- I'm turning rant mode on for this post, so stand back if you want to avoid the flames.
- There is a persistent attitude in the MMO blogging community that doing the same quests as other players reduces immersion. They feel like their own efforts are for naught if the next person that comes along ends up killing the same ten rats to save the village that they just left. Those people are wrong and here is why.
- People have abdicated all responsibility for investing themselves in the games they play. They expect the computer to do all the work while they have a passive experience. As computer power and graphics have improved, people have expected more from their games and less from themselves.
- When I starting playing games on my computer, my avatar was an "@" symbol. There wasn't any color. When a kobold ran up to smack you, a little "k" ran across a field of periods and the combat animation was a sentence: "The kobold hits you for 7 points." And ASCII graphics weren't even around for earlier gamers. They had to read about that kobold running up to them. Someone had to work pretty hard to feel immersion in a game like that, but it happened.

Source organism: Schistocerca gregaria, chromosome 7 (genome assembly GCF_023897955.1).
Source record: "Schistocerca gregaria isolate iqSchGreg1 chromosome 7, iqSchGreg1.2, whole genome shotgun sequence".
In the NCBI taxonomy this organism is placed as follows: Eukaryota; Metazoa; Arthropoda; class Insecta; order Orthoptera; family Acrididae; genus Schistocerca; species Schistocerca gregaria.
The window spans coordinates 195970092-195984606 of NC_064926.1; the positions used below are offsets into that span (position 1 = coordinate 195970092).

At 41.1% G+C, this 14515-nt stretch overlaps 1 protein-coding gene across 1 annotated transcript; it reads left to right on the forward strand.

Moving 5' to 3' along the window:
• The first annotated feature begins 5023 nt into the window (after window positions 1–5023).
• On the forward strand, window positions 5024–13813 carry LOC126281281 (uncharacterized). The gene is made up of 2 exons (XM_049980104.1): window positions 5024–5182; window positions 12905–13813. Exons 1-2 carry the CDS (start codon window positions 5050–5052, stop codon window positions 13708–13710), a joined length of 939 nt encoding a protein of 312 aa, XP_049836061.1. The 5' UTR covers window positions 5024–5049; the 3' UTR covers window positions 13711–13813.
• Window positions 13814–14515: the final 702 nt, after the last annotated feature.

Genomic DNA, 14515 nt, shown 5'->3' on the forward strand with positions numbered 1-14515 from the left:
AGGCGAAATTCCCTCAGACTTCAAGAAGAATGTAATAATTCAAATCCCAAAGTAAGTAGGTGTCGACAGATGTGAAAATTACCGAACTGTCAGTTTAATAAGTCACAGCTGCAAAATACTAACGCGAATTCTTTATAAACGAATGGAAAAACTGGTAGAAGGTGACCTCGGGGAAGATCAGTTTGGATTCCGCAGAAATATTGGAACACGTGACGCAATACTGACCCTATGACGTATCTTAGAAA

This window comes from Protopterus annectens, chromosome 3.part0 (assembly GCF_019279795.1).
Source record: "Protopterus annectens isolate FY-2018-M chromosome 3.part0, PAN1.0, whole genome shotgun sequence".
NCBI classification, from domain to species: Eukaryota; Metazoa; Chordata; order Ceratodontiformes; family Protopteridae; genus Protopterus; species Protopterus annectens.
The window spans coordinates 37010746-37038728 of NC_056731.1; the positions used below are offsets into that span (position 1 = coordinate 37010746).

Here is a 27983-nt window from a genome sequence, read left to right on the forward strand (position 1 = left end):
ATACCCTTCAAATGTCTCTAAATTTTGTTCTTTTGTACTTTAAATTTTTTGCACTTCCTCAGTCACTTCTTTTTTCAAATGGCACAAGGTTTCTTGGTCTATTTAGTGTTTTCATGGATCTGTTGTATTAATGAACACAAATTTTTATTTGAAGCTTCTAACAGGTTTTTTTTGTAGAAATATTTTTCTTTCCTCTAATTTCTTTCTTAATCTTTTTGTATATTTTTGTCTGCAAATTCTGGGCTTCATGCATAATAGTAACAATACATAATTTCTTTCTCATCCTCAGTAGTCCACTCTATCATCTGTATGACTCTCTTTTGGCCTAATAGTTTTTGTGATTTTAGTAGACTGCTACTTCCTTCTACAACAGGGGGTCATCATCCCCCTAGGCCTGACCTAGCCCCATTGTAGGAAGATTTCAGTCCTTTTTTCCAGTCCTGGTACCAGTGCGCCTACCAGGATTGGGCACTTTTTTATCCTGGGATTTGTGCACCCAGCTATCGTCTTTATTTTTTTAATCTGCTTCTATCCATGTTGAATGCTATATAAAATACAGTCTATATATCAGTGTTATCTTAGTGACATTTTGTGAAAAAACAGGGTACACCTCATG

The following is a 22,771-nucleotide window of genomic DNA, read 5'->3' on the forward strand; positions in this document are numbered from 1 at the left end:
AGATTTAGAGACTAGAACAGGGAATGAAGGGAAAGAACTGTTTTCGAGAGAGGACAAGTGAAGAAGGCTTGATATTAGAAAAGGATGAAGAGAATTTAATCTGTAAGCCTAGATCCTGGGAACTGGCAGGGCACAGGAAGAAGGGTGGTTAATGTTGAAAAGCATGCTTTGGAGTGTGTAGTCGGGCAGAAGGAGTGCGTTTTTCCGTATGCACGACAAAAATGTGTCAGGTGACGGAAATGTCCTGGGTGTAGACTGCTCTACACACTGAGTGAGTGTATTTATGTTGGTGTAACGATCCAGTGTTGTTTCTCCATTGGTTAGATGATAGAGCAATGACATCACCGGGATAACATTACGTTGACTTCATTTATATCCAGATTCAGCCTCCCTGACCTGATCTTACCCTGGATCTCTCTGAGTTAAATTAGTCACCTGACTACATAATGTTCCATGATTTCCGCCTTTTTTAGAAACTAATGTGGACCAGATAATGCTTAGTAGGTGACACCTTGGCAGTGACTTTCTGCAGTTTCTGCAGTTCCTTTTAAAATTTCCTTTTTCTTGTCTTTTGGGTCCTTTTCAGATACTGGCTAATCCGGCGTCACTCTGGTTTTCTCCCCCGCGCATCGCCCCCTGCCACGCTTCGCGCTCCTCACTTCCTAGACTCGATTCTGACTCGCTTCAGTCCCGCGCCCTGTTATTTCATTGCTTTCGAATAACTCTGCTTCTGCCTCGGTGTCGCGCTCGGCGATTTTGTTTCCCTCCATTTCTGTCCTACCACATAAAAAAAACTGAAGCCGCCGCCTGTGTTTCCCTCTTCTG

- MMORPGs actually do a pretty good job of telling stories for their players. There is no indication in game of what quests other players are on. You don't get to read what they're reading. From the point of view of your game client, those people are just autonomous NPCs running around willy nilly, occasionally beating on the wildlife. As a player you can parse out what they are doing, but your character cannot. MMOs have also added cutscenes, instances, and phased graphics to help tell a better story. And the funny thing is that the people crying about immersion are the ones that scream the loudest when these storytelling devices are put into use.
- When I sit in front of my computer all I can see is what my character sees and knows. My character doesn't know that ten million other players have killed these very same bandits or collected those red bandanas. The least I can do is meet the developers halfway. It may be the poorest form of roleplaying in existence, but that is what we are doing when we enter these virtual worlds.
- If you're not feeling immersed in an RPG, maybe you should take a look at yourself and what you bring to the game.
© 2009 Marty Runyon. All rights reserved.
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